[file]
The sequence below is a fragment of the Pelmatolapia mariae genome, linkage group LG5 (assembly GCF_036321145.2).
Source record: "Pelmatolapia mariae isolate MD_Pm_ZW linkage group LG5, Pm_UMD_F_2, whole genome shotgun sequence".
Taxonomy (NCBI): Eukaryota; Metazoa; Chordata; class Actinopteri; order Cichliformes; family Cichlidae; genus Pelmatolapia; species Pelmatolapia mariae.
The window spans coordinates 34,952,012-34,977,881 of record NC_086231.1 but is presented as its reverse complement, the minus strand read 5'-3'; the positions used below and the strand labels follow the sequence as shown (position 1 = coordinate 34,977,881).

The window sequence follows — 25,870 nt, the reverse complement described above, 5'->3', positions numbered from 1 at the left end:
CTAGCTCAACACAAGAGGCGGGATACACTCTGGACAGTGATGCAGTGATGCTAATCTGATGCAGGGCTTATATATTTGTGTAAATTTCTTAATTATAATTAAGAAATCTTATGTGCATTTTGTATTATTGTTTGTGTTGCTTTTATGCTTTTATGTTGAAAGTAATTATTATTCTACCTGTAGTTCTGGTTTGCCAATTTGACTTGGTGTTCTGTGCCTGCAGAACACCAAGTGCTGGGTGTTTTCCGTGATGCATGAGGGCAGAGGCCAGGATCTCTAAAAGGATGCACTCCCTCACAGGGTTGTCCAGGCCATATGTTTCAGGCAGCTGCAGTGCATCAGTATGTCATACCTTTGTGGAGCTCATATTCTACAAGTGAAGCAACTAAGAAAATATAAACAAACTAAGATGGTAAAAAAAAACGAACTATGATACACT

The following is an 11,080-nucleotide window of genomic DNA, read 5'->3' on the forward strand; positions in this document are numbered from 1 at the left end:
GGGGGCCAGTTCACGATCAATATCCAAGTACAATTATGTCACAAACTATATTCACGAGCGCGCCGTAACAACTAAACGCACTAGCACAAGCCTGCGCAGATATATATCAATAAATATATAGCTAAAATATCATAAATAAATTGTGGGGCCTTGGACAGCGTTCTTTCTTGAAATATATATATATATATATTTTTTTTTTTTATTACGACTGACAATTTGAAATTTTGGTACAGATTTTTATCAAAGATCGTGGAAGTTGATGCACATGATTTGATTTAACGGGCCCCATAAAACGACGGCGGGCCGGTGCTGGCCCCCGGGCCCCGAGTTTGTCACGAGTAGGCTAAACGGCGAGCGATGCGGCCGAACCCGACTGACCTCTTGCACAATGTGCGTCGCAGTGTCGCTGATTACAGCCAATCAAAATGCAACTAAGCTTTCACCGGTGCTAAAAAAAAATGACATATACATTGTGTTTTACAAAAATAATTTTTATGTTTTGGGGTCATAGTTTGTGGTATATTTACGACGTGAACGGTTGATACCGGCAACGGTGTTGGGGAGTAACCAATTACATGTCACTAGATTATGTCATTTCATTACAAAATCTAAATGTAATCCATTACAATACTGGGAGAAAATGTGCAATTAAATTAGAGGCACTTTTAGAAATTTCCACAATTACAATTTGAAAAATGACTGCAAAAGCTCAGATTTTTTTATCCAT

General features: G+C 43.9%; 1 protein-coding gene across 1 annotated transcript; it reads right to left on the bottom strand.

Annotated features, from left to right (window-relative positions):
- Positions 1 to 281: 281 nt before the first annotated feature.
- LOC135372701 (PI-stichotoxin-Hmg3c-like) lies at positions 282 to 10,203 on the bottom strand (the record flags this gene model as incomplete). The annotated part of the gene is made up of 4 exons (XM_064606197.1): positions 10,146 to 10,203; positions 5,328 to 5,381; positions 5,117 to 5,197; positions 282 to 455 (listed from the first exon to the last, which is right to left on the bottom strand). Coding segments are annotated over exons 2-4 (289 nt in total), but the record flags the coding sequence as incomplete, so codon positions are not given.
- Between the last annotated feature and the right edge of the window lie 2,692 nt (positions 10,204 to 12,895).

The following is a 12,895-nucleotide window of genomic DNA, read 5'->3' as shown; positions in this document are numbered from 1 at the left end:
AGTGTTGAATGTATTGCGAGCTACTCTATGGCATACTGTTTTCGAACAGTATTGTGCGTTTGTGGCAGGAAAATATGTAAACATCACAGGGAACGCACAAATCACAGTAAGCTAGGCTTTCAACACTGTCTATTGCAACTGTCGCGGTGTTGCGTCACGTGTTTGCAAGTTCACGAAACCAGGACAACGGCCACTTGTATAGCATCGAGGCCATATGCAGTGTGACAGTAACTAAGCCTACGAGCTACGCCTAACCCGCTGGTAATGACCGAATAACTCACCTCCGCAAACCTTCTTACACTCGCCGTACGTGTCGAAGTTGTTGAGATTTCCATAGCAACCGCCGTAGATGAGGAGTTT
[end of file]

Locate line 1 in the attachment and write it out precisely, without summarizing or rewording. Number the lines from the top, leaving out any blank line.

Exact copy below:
The sequence below is a fragment of the Pelmatolapia mariae genome, linkage group LG5 (assembly GCF_036321145.2).